I’m sure everyone has been seeing posts on Facebook regarding a flesh eating bacteria, called Vibrio, in certain bodies of water. The post stated there was a person who contacted the bacteria while swimming in Virginia Beach. Another case of the flesh eating bacteria is that a young boy was infected during a family trip to a Maryland beach, based on an article in the New York Post on July 3rd, 2019. He developed the rash after swimming off the coast of Ocean City.
So what is this flesh eating bacteria? Necrotizing fasciitis (NF), also known as, flesh eating disease is an infection that results in the death of parts of the body’s soft tissue. It is type 1 of the three types. The species of the bacteria thrives in warm, salty, or brackish water.
The infection enters the body through a cut or burn that spreads rapidly throughout the body. The flesh eating disease can also be contracted by eating raw shellfish from the contaminated water. It is the same bacteria that causes strep throat and associated with sepsis; however, there are other types of bacteria associated with the disease.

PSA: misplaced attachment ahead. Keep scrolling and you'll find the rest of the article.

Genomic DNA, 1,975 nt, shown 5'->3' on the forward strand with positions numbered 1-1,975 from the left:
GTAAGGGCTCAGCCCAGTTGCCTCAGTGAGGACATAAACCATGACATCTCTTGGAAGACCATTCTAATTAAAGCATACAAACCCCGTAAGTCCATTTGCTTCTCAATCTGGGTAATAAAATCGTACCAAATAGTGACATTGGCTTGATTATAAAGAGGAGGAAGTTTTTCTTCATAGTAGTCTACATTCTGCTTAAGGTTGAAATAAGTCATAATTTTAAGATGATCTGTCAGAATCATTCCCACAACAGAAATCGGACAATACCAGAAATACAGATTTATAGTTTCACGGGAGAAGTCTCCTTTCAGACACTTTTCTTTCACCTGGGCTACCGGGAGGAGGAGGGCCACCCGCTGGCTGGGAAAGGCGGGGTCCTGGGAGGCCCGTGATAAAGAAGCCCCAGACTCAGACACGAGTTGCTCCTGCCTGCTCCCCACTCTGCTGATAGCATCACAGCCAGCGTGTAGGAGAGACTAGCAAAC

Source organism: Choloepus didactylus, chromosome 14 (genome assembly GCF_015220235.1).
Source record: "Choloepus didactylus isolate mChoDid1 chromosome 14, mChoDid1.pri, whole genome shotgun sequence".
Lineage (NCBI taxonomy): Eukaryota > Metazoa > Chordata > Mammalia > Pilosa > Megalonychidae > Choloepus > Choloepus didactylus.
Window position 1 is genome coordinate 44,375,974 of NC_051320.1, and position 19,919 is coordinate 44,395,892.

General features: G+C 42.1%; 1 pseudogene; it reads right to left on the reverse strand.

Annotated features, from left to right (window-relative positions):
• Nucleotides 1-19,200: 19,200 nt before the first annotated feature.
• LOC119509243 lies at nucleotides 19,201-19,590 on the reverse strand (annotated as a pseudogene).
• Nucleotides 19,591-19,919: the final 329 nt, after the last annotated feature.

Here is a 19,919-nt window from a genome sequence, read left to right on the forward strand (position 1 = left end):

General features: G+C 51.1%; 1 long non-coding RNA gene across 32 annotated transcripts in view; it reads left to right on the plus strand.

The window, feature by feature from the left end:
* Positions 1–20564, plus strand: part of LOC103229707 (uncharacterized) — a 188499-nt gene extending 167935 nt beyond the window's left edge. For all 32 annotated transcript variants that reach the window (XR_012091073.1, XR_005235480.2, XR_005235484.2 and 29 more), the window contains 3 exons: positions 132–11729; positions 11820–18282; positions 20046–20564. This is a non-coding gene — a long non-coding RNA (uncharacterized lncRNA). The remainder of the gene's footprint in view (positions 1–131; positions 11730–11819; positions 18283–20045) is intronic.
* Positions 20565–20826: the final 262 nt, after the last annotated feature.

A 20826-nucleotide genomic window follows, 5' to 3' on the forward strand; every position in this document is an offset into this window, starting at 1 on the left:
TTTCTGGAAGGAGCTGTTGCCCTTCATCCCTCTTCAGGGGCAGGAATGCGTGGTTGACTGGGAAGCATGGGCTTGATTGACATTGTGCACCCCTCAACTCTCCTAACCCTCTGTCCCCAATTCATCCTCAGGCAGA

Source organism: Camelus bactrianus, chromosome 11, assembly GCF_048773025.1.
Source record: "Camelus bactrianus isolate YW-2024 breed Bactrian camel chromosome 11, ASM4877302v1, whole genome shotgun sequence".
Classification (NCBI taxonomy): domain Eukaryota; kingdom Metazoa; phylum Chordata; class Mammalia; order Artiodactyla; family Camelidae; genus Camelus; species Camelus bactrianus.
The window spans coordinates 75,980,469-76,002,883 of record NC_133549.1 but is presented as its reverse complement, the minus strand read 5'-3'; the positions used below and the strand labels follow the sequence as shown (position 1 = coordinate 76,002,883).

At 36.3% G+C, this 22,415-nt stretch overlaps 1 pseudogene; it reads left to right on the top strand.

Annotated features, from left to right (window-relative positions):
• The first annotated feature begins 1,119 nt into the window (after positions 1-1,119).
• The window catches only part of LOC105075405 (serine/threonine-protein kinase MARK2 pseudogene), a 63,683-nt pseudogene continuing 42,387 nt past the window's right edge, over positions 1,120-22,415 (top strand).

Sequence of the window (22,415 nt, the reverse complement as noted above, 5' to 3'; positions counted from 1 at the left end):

The flesh eating disease is resistant to multiple antibiotics. Once the disease infects the tissue then its enzymes and toxins allow a rapid entrance of bacteria to the bloodstream, causing sepsis and infection of other body organs. The infection spreads quickly through the body’s tissue surrounding the muscles, 3 centimeters of tissue an hour.
Early Stage Symptoms:
Later Stage Symptoms:
Swelling accompanied by a purple rash
Gangrene (discoloration, peeling, flakiness as tissue dying)
Drop in blood pressure
Individuals with a low immune system are at a higher risk to develop the disease. Prognosis really depends of how fast the infection is diagnosed and treated. Outcomes range from complications including tissue loss, amputation of limbs, and there are some cases that death can occur within 12-24 hours if not treated immediately.
Everyone loves to enjoy the water and millions of people visit a beach during the summer time. Be careful and make sure you know if the particular beach that you are going to visit hasn't had a recent case of flesh eating disease.